WSDOT experienced several challenges in completing the SLR analysis for the project. The challenges included the following:
|Question:||Was a similar analysis conducted for the port?|
|Answer:||King Country Metro has looked at SLR and is applying SLR analysis to many of their projects. The city of Seattle has done two large studies looking at water going into the sewers.|
Elizabeth Habic, Environmental Manager
Michel Sheffer, GIS Coordinator
In 2007, Maryland's Governor signed an Executive Order establishing the Maryland Climate Change Commission. In 2009, the Commission developed a state climate action plan, which established a state-wide GHG emission target of 25 percent below 2006 levels by 2020. The plan outlined 42 GHG emission reduction strategies across all sectors and designated various state agencies as the lead agency responsible for implementing the strategy. The Maryland DOT is implementing agency for six Transportation and Land Use mitigation and policy strategies.
MDSHA's GIS team plays a critical role in helping the agency address climate change related decisions. The GIS team is currently developing an enterprise GIS platform.
MDSHA has begun to use GIS to assess the impacts of SLR inundation and flooding on various types of infrastructure, including roadways, structures, roadway assets, and facilities. The GIS analysis will be used in project proposal evaluations. The GIS assessment relies on LIDAR data and existing SLR data produced by the state's Department of Natural Resources (the SLR inundation dataset was created to assist the Maryland Commission on Climate Change achieve its mandates). The SLR dataset represents inundation areas of Maryland coastal counties under three different SLR scenarios: 2-foot, 2-5 foot, and 5-10 foot rise. Currently, the MDSHA GIS team is working with departments to inventory the agencies assets. Once the inventory is created, the agency will identify which assets are vulnerable to SLR and flooding.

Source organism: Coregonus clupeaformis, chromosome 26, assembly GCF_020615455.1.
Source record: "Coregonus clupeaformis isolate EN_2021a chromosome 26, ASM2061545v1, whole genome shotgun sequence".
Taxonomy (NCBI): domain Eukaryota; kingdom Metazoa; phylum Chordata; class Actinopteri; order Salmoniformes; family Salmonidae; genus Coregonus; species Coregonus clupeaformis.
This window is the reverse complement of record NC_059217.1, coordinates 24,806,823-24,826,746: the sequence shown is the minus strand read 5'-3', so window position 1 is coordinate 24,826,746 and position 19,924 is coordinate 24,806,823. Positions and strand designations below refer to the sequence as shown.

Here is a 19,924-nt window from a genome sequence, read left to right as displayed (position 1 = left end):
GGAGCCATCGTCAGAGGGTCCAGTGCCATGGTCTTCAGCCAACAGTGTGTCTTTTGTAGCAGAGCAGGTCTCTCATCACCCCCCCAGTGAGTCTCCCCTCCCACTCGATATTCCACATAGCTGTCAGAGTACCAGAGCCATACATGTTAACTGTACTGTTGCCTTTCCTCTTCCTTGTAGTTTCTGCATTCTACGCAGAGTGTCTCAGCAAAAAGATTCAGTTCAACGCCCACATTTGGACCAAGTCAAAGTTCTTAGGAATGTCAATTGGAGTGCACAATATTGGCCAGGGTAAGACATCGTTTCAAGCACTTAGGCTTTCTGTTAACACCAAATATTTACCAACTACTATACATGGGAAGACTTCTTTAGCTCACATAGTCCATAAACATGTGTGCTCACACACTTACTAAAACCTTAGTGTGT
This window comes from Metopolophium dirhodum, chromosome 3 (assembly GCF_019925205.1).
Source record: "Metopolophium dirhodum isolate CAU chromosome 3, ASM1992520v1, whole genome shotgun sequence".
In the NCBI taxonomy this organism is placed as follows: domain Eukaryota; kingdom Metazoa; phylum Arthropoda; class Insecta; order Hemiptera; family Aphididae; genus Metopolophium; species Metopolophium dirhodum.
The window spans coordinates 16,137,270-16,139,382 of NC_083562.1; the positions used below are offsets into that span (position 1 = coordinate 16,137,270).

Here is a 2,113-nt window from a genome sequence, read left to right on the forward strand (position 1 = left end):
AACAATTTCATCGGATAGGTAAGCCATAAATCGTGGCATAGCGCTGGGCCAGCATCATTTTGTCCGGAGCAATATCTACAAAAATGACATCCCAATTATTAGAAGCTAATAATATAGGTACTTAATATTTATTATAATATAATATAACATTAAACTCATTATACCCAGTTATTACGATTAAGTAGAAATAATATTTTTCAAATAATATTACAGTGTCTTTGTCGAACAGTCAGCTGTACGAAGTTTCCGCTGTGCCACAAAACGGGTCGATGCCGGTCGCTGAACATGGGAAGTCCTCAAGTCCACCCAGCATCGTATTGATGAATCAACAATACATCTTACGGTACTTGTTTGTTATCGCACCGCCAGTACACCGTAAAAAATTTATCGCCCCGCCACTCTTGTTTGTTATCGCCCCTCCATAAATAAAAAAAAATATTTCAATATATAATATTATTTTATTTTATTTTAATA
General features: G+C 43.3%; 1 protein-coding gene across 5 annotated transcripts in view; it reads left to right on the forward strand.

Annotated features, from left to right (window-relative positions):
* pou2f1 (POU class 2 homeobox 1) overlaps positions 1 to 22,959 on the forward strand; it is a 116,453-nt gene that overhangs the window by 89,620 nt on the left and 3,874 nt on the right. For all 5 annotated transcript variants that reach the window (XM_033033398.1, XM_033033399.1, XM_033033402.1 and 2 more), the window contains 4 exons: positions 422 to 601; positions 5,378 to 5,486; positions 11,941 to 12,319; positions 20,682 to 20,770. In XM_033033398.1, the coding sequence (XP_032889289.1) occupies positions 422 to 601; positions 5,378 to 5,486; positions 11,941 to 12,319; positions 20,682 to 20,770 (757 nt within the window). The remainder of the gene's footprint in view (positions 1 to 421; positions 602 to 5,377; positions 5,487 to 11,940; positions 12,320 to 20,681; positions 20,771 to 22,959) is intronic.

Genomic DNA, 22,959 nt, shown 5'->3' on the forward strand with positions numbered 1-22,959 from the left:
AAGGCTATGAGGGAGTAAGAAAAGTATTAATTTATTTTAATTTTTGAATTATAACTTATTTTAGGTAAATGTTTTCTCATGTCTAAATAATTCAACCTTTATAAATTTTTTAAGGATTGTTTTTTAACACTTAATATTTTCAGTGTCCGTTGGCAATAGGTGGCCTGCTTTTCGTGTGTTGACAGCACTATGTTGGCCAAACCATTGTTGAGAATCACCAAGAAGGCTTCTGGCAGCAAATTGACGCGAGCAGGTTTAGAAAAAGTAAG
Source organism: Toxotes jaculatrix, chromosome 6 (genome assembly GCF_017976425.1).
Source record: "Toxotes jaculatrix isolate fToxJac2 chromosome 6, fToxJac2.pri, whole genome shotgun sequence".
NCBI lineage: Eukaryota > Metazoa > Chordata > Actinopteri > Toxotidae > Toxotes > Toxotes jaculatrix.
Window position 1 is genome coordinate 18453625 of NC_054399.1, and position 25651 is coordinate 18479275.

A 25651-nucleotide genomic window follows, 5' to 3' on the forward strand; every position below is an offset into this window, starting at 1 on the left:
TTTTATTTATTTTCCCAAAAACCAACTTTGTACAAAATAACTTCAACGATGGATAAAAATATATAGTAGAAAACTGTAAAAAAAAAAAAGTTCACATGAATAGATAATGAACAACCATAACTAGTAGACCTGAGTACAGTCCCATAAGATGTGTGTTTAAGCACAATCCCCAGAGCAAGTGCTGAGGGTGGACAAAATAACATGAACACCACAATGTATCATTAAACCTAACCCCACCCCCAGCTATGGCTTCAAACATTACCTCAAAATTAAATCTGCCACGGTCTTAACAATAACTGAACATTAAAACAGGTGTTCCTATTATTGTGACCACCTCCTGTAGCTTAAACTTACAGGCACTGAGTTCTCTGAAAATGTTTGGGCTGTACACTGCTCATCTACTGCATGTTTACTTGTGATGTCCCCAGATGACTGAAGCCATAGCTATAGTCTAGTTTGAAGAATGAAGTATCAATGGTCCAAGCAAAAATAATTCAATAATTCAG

The GIS team is also developing an enterprise GIS platform. The enterprise system will provide a consistent presentation of climate change data as a content theme. The system will allow users to overlay climate change related data (such as SLR rise) on top of any form of operational data.
Peter Slovinsky, Maine Geological Survey, Department of Conservation
Jonathan T. Lockman, Southern Maine Regional Planning Commission
Maine initially incorporated sea level rise in its Coastal Policies in 1985; however, implementation of sea level rise policy has had a varied history. Several studies and reports have been conducted on the topic. For example, in 1995 the state produced a report titled Anticipatory Planning for Sea-Level Rise along the Coast of Maine. However, this effort did not engage municipalities on the local level, and as a result, resulted in little action. In 2006, Maine adopted a policy to plan for 2 feet of SLR over the next 100 years as part of its Coastal Sand Dune rules as part of its Natural Resources Protection Act.